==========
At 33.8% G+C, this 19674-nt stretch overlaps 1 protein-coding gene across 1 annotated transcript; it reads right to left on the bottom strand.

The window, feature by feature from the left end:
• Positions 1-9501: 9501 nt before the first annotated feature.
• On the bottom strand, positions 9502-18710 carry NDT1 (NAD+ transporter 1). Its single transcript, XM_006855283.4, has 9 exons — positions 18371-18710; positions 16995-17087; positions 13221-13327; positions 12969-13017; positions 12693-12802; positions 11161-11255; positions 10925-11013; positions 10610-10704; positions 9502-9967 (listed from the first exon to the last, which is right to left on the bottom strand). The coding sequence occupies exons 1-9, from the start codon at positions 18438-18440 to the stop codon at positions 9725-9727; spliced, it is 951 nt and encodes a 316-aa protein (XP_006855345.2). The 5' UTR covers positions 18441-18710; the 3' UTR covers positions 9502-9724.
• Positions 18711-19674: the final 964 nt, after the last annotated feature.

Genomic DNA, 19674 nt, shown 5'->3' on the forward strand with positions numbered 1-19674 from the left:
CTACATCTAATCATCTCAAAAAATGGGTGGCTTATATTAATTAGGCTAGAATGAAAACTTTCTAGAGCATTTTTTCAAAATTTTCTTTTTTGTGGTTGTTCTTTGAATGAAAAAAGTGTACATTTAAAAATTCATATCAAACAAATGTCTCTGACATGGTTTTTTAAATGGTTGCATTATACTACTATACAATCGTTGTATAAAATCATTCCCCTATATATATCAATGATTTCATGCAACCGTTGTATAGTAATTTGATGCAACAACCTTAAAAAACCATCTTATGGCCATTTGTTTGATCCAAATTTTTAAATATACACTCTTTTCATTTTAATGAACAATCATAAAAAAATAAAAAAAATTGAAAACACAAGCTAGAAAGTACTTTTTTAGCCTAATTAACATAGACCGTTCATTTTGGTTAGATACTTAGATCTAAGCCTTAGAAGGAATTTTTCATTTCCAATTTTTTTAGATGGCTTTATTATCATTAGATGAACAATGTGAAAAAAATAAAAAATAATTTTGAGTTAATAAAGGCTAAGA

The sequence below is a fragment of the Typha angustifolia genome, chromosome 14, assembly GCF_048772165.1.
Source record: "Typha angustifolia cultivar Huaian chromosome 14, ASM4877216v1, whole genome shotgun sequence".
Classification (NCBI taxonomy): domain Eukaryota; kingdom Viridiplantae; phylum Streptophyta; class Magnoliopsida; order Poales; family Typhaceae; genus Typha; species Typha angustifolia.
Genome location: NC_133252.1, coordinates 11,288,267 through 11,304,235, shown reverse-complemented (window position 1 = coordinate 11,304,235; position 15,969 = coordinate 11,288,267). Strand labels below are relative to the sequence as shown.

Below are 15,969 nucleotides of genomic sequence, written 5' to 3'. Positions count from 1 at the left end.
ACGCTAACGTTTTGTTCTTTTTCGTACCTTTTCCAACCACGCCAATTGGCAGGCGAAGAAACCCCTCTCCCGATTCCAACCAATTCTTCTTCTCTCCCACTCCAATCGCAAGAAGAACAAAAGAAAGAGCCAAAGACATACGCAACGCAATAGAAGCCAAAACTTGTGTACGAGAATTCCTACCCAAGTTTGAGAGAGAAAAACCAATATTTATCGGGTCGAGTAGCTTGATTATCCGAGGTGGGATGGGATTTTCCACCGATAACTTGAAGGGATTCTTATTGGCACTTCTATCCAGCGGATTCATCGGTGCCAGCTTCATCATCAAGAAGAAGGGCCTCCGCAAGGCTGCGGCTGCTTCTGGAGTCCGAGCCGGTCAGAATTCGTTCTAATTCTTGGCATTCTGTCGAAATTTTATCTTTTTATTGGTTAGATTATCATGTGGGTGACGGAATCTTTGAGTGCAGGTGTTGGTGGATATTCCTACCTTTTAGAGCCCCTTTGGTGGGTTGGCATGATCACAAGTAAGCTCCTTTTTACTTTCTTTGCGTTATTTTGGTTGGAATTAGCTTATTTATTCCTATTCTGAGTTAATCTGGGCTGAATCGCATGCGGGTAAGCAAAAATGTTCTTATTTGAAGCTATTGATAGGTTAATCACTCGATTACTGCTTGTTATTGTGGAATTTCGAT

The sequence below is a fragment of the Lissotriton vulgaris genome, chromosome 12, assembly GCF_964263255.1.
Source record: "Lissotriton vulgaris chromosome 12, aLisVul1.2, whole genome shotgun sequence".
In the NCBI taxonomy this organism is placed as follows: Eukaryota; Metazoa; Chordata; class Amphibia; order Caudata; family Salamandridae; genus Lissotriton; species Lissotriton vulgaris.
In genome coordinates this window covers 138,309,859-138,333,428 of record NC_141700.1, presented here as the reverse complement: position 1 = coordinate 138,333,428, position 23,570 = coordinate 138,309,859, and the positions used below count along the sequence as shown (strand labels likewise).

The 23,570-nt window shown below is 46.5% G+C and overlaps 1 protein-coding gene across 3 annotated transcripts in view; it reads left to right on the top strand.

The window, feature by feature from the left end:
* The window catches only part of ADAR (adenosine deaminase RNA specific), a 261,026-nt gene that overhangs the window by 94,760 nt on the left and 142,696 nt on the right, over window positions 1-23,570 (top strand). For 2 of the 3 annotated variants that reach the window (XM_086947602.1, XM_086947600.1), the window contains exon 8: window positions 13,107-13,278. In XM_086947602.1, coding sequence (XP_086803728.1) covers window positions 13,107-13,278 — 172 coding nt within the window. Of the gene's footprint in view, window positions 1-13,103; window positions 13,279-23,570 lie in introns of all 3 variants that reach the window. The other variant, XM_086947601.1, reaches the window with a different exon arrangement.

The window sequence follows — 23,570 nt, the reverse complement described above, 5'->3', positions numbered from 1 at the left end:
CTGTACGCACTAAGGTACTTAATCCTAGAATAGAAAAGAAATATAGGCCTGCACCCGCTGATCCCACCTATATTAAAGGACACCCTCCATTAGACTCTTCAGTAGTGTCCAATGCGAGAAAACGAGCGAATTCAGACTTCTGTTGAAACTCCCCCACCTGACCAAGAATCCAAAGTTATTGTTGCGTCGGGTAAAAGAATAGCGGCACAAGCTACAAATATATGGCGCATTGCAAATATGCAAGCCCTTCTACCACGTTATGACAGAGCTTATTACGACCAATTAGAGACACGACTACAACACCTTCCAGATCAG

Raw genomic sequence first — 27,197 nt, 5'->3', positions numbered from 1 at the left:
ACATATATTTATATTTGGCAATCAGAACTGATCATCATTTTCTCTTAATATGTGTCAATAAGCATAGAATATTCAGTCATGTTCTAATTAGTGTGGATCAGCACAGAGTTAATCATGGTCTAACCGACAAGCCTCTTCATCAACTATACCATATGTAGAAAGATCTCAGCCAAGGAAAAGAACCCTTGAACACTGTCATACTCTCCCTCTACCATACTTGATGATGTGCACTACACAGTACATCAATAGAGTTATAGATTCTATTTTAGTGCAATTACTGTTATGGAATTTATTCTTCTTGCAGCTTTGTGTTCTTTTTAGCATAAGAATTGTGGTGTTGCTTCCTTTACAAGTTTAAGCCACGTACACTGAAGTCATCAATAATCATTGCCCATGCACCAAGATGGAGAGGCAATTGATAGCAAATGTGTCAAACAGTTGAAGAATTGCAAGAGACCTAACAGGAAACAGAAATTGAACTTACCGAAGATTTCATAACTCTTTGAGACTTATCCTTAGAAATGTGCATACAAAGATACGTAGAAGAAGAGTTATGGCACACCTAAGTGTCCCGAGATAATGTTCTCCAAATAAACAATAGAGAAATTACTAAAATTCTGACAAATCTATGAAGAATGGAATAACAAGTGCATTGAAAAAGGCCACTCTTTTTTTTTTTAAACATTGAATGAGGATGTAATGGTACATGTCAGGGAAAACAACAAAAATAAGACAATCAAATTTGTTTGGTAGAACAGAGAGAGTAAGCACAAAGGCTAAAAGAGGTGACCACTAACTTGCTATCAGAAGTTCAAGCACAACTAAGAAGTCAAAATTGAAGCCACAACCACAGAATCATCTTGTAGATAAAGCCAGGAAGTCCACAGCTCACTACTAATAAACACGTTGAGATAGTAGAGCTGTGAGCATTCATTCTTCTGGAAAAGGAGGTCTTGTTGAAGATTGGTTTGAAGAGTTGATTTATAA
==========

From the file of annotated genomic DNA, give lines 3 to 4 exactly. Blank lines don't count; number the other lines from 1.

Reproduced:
• Positions 1-9501: 9501 nt before the first annotated feature.
• On the bottom strand, positions 9502-18710 carry NDT1 (NAD+ transporter 1). Its single transcript, XM_006855283.4, has 9 exons — positions 18371-18710; positions 16995-17087; positions 13221-13327; positions 12969-13017; positions 12693-12802; positions 11161-11255; positions 10925-11013; positions 10610-10704; positions 9502-9967 (listed from the first exon to the last, which is right to left on the bottom strand). The coding sequence occupies exons 1-9, from the start codon at positions 18438-18440 to the stop codon at positions 9725-9727; spliced, it is 951 nt and encodes a 316-aa protein (XP_006855345.2). The 5' UTR covers positions 18441-18710; the 3' UTR covers positions 9502-9724.